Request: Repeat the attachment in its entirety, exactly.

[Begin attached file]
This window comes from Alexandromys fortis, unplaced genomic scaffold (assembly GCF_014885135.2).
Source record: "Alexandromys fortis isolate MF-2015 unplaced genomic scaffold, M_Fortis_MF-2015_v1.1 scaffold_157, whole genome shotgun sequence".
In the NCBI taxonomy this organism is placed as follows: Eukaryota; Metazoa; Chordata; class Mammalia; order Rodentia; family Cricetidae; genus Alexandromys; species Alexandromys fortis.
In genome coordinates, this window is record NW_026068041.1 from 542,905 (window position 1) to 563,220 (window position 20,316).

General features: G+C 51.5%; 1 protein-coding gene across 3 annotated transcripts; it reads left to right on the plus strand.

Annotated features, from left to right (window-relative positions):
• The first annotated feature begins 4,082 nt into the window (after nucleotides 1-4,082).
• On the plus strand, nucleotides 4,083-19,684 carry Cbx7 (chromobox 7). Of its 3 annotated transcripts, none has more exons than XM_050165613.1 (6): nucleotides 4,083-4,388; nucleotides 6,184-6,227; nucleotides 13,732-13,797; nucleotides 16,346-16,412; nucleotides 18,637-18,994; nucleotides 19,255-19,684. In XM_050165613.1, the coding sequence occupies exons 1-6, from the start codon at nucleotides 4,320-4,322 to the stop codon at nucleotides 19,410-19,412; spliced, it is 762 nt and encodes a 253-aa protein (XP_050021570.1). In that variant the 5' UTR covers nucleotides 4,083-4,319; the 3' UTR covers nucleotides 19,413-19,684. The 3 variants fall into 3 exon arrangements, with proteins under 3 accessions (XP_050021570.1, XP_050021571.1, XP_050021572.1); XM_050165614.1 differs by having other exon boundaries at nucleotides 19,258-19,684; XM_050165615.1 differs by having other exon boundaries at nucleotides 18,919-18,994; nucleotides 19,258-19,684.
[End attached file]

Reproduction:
This window comes from Alexandromys fortis, unplaced genomic scaffold (assembly GCF_014885135.2).
Source record: "Alexandromys fortis isolate MF-2015 unplaced genomic scaffold, M_Fortis_MF-2015_v1.1 scaffold_157, whole genome shotgun sequence".
In the NCBI taxonomy this organism is placed as follows: Eukaryota; Metazoa; Chordata; class Mammalia; order Rodentia; family Cricetidae; genus Alexandromys; species Alexandromys fortis.
In genome coordinates, this window is record NW_026068041.1 from 542,905 (window position 1) to 563,220 (window position 20,316).

General features: G+C 51.5%; 1 protein-coding gene across 3 annotated transcripts; it reads left to right on the plus strand.

Annotated features, from left to right (window-relative positions):
• The first annotated feature begins 4,082 nt into the window (after nucleotides 1-4,082).
• On the plus strand, nucleotides 4,083-19,684 carry Cbx7 (chromobox 7). Of its 3 annotated transcripts, none has more exons than XM_050165613.1 (6): nucleotides 4,083-4,388; nucleotides 6,184-6,227; nucleotides 13,732-13,797; nucleotides 16,346-16,412; nucleotides 18,637-18,994; nucleotides 19,255-19,684. In XM_050165613.1, the coding sequence occupies exons 1-6, from the start codon at nucleotides 4,320-4,322 to the stop codon at nucleotides 19,410-19,412; spliced, it is 762 nt and encodes a 253-aa protein (XP_050021570.1). In that variant the 5' UTR covers nucleotides 4,083-4,319; the 3' UTR covers nucleotides 19,413-19,684. The 3 variants fall into 3 exon arrangements, with proteins under 3 accessions (XP_050021570.1, XP_050021571.1, XP_050021572.1); XM_050165614.1 differs by having other exon boundaries at nucleotides 19,258-19,684; XM_050165615.1 differs by having other exon boundaries at nucleotides 18,919-18,994; nucleotides 19,258-19,684.